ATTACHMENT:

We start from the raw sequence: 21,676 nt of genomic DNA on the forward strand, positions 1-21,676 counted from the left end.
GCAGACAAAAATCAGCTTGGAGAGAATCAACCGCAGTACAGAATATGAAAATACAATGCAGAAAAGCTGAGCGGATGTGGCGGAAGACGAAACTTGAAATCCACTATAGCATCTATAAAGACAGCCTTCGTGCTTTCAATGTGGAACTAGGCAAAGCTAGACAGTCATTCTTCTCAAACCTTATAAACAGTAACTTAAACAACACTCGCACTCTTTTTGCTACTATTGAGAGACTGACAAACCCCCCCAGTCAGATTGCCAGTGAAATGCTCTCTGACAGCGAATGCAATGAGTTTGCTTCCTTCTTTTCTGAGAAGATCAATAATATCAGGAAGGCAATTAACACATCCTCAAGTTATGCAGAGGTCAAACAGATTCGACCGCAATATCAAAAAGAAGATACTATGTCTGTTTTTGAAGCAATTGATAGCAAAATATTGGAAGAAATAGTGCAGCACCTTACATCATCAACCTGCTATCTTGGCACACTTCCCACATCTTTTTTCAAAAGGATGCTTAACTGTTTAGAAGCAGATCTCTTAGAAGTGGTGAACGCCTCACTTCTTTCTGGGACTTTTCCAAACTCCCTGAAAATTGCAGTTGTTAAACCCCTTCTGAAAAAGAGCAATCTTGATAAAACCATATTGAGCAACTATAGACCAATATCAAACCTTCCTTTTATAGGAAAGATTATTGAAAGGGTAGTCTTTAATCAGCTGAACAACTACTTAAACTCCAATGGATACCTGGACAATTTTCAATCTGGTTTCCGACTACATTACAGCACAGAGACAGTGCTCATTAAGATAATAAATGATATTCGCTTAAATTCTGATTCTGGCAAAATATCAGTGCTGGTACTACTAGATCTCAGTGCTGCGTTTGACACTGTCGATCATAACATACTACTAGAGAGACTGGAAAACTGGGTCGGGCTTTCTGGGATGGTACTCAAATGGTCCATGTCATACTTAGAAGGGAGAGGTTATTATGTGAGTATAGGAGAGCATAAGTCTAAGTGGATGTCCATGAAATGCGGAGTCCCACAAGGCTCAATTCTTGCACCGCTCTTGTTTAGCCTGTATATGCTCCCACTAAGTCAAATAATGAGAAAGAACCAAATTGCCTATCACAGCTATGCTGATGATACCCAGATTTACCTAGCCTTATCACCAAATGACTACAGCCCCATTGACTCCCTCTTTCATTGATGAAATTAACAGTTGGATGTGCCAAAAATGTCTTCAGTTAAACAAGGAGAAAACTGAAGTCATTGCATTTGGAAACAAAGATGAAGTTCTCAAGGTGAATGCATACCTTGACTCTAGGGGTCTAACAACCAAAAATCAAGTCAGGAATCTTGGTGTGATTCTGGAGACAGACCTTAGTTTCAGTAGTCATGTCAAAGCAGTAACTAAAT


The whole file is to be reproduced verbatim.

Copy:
We start from the raw sequence: 21,676 nt of genomic DNA on the forward strand, positions 1-21,676 counted from the left end.
GCAGACAAAAATCAGCTTGGAGAGAATCAACCGCAGTACAGAATATGAAAATACAATGCAGAAAAGCTGAGCGGATGTGGCGGAAGACGAAACTTGAAATCCACTATAGCATCTATAAAGACAGCCTTCGTGCTTTCAATGTGGAACTAGGCAAAGCTAGACAGTCATTCTTCTCAAACCTTATAAACAGTAACTTAAACAACACTCGCACTCTTTTTGCTACTATTGAGAGACTGACAAACCCCCCCAGTCAGATTGCCAGTGAAATGCTCTCTGACAGCGAATGCAATGAGTTTGCTTCCTTCTTTTCTGAGAAGATCAATAATATCAGGAAGGCAATTAACACATCCTCAAGTTATGCAGAGGTCAAACAGATTCGACCGCAATATCAAAAAGAAGATACTATGTCTGTTTTTGAAGCAATTGATAGCAAAATATTGGAAGAAATAGTGCAGCACCTTACATCATCAACCTGCTATCTTGGCACACTTCCCACATCTTTTTTCAAAAGGATGCTTAACTGTTTAGAAGCAGATCTCTTAGAAGTGGTGAACGCCTCACTTCTTTCTGGGACTTTTCCAAACTCCCTGAAAATTGCAGTTGTTAAACCCCTTCTGAAAAAGAGCAATCTTGATAAAACCATATTGAGCAACTATAGACCAATATCAAACCTTCCTTTTATAGGAAAGATTATTGAAAGGGTAGTCTTTAATCAGCTGAACAACTACTTAAACTCCAATGGATACCTGGACAATTTTCAATCTGGTTTCCGACTACATTACAGCACAGAGACAGTGCTCATTAAGATAATAAATGATATTCGCTTAAATTCTGATTCTGGCAAAATATCAGTGCTGGTACTACTAGATCTCAGTGCTGCGTTTGACACTGTCGATCATAACATACTACTAGAGAGACTGGAAAACTGGGTCGGGCTTTCTGGGATGGTACTCAAATGGTCCATGTCATACTTAGAAGGGAGAGGTTATTATGTGAGTATAGGAGAGCATAAGTCTAAGTGGATGTCCATGAAATGCGGAGTCCCACAAGGCTCAATTCTTGCACCGCTCTTGTTTAGCCTGTATATGCTCCCACTAAGTCAAATAATGAGAAAGAACCAAATTGCCTATCACAGCTATGCTGATGATACCCAGATTTACCTAGCCTTATCACCAAATGACTACAGCCCCATTGACTCCCTCTTTCATTGATGAAATTAACAGTTGGATGTGCCAAAAATGTCTTCAGTTAAACAAGGAGAAAACTGAAGTCATTGCATTTGGAAACAAAGATGAAGTTCTCAAGGTGAATGCATACCTTGACTCTAGGGGTCTAACAACCAAAAATCAAGTCAGGAATCTTGGTGTGATTCTGGAGACAGACCTTAGTTTCAGTAGTCATGTCAAAGCAGTAACTAAAT